Rationalize! There had to be a reason for the ProAc's disappointing sound at the Show. After all, the CES set up featured all new wire with which I wasn't familiar, a brand new digital front-end I hadn't heard, new amps that weren't broken in, and a room that didn't appear to be a great match for the speakers. But each time I came back to ProAc's room, the overall sound was better. They played more analog, changed the wires, repositioned the room treatments, and the electronics were breaking in. Things got better, yes, but they never got good enough to justify the $18,000 price tag. It looked like the big ProAcs weren't going to be the answer to my dreams after all.
When I got home from Chicago, I replaced the Response 3 Signatures in my system with the 4s. The rest of the system consisted of the Koetsu Pro IV mounted on a Versa Dynamics 1.2, Mark Levinson Nos.30 & 31, CAT SL-1 Signature, ARC Classic 150s, dual Tice Power Blocks/Titans, and all NBS Signature cables. I aimed the speakers directly at my listening position—approximately a third of the way into the listening room and just under 3' in from each side wall.
The tide turns...
Much to my surprise, the 4s sounded very good right out of the box, much better than they'd sounded at CES. The soundstage was slightly narrow, with a tendency to be located well within the speaker-cabinet positions; there was a bit less top-end extension than I would've preferred; and the bass level, while extended, was somewhat uneven. Nevertheless, everything was naturally musical, harmonically rich, and immediately satisfying. I realized I could do a meaningful review after all.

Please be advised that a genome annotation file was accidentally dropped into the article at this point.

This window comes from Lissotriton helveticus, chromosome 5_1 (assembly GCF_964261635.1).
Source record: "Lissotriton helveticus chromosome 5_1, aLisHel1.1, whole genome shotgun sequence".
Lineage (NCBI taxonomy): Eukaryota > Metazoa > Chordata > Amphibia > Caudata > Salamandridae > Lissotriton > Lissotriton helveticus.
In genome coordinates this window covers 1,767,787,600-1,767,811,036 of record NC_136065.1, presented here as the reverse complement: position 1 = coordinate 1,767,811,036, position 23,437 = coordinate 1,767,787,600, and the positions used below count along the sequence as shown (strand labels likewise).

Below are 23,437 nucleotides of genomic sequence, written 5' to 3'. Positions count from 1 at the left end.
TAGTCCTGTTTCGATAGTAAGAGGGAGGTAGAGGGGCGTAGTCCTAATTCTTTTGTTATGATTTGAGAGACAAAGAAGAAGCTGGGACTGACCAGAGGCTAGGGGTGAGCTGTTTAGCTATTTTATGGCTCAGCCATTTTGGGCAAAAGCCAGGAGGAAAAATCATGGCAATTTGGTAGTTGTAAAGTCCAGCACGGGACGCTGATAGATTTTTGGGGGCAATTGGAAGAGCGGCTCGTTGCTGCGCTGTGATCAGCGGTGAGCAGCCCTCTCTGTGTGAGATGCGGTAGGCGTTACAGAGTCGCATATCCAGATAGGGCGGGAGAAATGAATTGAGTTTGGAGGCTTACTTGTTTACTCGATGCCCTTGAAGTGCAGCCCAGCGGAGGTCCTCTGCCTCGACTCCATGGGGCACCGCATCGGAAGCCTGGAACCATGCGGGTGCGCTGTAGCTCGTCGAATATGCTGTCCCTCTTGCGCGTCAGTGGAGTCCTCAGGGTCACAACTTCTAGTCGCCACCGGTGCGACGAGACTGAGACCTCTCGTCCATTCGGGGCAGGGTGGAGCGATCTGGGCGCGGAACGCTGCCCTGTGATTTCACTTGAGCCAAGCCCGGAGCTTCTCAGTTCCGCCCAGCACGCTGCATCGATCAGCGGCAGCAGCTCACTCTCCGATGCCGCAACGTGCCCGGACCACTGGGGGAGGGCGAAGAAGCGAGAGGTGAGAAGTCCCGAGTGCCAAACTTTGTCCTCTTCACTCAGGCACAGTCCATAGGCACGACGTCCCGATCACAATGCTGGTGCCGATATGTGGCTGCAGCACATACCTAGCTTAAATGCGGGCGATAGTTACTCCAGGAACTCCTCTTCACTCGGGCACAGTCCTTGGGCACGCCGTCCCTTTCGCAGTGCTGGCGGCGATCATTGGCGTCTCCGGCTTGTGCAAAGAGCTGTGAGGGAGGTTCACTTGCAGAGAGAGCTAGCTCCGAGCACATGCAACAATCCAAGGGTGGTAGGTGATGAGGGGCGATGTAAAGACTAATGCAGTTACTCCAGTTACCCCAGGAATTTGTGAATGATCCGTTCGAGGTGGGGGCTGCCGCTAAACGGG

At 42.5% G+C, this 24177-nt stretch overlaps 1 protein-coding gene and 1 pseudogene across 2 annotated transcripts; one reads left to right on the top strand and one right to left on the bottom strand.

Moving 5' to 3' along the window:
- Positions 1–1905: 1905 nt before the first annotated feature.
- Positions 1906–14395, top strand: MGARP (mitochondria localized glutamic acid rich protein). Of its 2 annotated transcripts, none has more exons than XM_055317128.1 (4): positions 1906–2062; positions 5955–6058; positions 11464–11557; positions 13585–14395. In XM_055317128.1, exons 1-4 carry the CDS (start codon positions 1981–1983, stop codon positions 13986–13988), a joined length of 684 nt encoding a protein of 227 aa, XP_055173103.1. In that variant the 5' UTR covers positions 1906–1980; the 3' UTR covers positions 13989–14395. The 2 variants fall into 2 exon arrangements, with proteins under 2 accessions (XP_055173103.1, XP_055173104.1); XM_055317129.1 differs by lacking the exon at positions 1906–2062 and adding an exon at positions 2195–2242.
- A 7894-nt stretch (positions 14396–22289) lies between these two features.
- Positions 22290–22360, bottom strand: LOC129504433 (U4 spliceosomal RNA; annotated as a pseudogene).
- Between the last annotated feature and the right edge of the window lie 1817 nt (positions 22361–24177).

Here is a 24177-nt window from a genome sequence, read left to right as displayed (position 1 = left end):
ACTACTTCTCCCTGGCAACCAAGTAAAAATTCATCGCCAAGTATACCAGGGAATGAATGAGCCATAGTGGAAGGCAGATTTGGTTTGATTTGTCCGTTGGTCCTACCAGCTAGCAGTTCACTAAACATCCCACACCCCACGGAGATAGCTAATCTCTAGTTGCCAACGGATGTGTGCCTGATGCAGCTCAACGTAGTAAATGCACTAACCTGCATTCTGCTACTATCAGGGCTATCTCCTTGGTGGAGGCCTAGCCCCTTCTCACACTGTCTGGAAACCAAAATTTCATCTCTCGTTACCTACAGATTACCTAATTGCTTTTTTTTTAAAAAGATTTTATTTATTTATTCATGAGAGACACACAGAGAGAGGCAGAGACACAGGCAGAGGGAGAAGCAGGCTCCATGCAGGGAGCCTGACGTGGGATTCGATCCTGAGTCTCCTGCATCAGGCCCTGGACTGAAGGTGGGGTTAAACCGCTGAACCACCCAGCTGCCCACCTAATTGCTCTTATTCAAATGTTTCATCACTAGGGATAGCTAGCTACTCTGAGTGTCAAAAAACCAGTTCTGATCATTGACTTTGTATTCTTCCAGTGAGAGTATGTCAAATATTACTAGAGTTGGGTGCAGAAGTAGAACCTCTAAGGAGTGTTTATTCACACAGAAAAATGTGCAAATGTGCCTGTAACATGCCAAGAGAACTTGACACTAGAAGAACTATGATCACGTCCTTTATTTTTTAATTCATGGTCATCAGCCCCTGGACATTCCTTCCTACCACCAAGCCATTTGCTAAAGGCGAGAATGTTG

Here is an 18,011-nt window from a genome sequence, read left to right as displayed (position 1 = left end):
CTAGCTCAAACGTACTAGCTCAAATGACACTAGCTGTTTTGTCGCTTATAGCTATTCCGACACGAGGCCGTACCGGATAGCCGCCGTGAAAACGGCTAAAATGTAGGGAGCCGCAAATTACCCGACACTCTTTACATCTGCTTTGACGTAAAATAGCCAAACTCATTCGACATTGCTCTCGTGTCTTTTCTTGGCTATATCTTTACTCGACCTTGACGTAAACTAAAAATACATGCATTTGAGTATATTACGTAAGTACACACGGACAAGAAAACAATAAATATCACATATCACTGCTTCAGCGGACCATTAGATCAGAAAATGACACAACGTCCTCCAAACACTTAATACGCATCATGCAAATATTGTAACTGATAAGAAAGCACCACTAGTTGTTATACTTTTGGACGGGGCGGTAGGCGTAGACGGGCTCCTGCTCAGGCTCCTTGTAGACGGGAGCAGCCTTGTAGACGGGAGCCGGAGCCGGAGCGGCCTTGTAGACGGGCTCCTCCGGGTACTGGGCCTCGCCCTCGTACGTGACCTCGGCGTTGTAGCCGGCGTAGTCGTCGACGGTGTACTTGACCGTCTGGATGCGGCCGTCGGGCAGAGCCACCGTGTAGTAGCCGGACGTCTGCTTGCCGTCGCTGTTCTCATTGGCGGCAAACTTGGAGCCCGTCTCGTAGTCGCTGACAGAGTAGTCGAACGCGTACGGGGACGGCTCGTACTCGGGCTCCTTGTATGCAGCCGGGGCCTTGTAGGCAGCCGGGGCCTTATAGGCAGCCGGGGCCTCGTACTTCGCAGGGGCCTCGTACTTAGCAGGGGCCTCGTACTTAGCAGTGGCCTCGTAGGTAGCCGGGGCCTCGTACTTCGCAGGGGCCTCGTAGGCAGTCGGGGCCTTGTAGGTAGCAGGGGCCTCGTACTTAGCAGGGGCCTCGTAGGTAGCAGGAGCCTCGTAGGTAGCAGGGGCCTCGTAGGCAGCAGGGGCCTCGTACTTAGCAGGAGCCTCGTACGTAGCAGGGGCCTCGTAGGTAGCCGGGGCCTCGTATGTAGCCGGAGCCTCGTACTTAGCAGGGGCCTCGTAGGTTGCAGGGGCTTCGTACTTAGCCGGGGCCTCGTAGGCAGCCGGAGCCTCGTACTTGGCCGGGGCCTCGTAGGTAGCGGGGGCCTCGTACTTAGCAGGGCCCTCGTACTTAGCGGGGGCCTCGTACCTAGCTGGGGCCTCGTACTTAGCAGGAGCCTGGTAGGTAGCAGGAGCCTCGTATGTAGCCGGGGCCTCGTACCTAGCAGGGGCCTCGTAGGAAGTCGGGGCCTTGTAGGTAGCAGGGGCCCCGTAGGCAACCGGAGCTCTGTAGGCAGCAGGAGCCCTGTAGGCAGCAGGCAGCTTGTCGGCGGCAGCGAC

The room placement of the 4s turned out to be much more critical than it has been with many other speakers I've had in my listening room. Since the 4s extended so low in the bass, room reinforcements and cancellations became problematic. I ended up moving the speakers in and out of the room, closer to and farther away from the side walls, and toed them in more or less. The best location turned out to be a slightly asymmetrical one: I placed the right speaker slightly farther from the side wall than the left, which meant that my listening position was no longer centered. Although the 4's initially uneven bass performance bothered me, once the best location was found, the bass extended powerfully to 50Hz and audibly down to 20Hz. In my room, I ended up with a mild peak at around 125Hz, but the bass overall ultimately became extended and relatively flat. The remaining bass unevenness may have been a room problem.
With proper placement, the 4s provided the power and authority missing in many speakers. This powerful foundation added a satisfying underpinning to music as diverse as the otherworldly soundspace of Brian Eno's "JuJu Space Jazz" on Nerve Net (Opal/Warner Bros. 45033-2) and the naturally recorded splendor of Stravinsky's Petrushka with Ansermet and L'Orchestre de la Suisse Romande (Athena ALSS 10004). Of course, this foundation was essential for the reproduction of most rock, especially metal and grunge.
Footnote 1: The spikes, terminals, and various other key components of the 4s are plated with the precious metal rhodium, which is resistant to tarnishing.—Jack English